Julie slowed for a moment and glanced sharply at Daniel as he came along side her. "The insect-voices in my head warned me," she explained, "and I heard her scream in my head. I know I didn't imagine it, Daniel. I saw a clear image of her on the gorge cliff. She's hurt and she's hanging off a tree branch."

They ran faster.

* * * *

"Hey," Aard's friendly voice called from above. "What d'you think you're doing? Training to fly?"

Angel wanted to cry out his name in relief but she burst into tears instead, unable to look up. Her breaths shuddered through her, threatening her tenuous grip on the tree. She slipped a few centimeters and screamed in renewed alarm.

"Angel," Aard's voice took on an edge. "Try not to move. I'm coming down!"

She heard him scrambling above her then her own rope snaked down beside her as dirt and pebbles rained down from the ledge above. The rope twitched and bounced as Aard maneuvered himself down hand over hand. Then he was beside her on a tiny ledge. He tied a loop in the rope and clipped it to the caribiner on her belt. "Okay, you won't fall now if you let go. Grab a handhold on that branch and work your way across."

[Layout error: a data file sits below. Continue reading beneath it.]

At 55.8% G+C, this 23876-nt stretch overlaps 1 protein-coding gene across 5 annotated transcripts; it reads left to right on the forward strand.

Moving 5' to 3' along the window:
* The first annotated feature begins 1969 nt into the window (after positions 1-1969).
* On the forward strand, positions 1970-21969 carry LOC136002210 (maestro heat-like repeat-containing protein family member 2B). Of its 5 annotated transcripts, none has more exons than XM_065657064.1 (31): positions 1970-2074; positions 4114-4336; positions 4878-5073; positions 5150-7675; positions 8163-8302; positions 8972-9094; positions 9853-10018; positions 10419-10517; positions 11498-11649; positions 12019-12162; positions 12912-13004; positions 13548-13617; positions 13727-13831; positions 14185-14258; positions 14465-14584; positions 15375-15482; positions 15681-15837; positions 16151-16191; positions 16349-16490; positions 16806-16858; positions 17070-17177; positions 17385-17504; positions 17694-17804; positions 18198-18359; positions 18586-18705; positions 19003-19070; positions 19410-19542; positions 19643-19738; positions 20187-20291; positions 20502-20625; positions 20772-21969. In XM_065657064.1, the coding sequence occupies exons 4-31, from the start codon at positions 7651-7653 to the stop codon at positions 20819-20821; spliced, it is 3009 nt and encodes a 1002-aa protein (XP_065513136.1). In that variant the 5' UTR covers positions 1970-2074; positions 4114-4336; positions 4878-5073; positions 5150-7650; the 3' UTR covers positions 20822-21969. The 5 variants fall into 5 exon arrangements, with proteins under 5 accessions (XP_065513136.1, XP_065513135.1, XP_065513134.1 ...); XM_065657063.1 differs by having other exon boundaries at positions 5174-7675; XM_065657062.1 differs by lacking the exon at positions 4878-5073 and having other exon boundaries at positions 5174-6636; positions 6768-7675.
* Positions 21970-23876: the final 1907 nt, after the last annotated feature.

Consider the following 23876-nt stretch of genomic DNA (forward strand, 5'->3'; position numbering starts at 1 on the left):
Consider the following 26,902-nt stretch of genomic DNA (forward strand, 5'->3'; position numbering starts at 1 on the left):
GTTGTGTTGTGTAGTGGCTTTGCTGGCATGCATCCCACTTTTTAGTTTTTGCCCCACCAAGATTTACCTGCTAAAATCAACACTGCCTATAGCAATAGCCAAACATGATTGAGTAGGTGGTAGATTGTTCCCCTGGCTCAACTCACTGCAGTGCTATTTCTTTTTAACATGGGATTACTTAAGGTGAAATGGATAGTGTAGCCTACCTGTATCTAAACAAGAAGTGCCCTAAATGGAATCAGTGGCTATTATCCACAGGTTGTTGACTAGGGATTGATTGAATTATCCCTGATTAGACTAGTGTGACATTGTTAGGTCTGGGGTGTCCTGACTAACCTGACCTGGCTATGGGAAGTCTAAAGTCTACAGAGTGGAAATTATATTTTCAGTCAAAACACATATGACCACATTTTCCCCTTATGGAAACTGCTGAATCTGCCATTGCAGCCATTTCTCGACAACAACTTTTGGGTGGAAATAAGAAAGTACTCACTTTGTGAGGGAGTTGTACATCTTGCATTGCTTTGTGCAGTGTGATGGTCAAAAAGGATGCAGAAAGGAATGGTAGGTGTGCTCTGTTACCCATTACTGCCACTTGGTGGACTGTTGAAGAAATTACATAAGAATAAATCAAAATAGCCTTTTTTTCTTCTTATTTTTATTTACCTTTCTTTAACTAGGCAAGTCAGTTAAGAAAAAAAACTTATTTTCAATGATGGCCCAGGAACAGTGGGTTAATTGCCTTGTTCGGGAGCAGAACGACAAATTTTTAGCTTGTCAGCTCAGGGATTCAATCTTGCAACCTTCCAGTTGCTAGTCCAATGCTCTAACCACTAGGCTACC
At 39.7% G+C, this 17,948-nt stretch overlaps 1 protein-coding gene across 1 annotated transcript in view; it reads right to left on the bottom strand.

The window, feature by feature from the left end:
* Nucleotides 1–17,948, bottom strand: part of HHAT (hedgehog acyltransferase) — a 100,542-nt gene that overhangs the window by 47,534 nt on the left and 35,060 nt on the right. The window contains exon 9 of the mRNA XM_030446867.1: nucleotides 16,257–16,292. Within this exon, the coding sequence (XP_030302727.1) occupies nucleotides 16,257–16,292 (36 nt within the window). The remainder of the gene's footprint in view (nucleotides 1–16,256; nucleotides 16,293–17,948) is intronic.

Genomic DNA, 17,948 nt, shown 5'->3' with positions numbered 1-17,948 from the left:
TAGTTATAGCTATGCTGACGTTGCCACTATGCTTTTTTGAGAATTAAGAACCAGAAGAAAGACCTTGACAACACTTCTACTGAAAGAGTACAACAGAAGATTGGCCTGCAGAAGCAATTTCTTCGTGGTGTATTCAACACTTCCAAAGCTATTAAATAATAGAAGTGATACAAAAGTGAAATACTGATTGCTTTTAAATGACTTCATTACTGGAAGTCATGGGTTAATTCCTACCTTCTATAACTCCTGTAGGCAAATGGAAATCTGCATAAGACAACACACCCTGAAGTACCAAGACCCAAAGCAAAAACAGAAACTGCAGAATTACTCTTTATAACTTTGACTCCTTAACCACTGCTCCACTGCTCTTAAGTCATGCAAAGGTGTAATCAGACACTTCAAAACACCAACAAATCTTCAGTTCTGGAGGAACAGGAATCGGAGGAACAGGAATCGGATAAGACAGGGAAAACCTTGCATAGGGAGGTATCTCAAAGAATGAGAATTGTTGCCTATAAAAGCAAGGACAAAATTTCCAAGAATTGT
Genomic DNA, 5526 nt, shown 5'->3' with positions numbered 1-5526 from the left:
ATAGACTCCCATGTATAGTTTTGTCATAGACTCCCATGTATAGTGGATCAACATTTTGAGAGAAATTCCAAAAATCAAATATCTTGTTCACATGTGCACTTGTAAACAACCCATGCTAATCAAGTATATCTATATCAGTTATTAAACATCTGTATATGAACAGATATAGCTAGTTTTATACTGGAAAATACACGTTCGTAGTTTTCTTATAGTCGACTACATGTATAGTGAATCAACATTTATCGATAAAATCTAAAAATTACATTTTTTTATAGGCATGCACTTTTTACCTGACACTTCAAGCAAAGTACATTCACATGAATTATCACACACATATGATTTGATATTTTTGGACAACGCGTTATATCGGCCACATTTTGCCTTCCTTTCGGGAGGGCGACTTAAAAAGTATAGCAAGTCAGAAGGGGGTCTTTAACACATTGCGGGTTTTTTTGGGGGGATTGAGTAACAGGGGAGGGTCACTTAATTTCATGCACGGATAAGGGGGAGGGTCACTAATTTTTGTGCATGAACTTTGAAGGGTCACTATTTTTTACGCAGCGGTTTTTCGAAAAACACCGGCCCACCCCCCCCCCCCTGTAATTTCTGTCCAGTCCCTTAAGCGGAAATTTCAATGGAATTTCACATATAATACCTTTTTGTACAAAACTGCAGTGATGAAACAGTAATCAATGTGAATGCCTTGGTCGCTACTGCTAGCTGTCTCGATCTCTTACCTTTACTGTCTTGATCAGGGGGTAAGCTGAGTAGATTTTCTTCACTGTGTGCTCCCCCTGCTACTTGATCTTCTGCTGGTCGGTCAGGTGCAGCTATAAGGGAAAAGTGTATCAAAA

She couldn't move.

"Let go, Angel," he said.

She shook her head, crying.

"Are you hurt?" he asked, his voice softening.

"My leg," she said between choking sobs.

"Okay," he said, almost as if to himself. "I'll get you up. Just stay there." She heard his labored breaths as he climbed back up the cliff freehand. He finally called down, "Okay, Angel, I'm going to pull you up. Just let go when you feel me take up the slack on the rope."

She felt the hard tug on her belt and felt secure enough to unclench her hands from the tree and grab hold of the rope. She unhooked her good leg from the tree and bit by bit, Aard pulled her up to safety. As she neared the summit, she heard concerned murmurs and knew her parents had arrived.

Meet the Author

Nina Munteanu is an environmental scientist and internationally published SF writer of short stories and several novels, including "Collision with Paradise" (Liquid Silver Books), nominated for the Gaylactic Spectrum Award, and "The Cypol" (eXtasy Books), nominated for the Ecata Reviewer's Choice Award. "Darwin's Paradox" is set in Canada's near future Ontario and Quebec.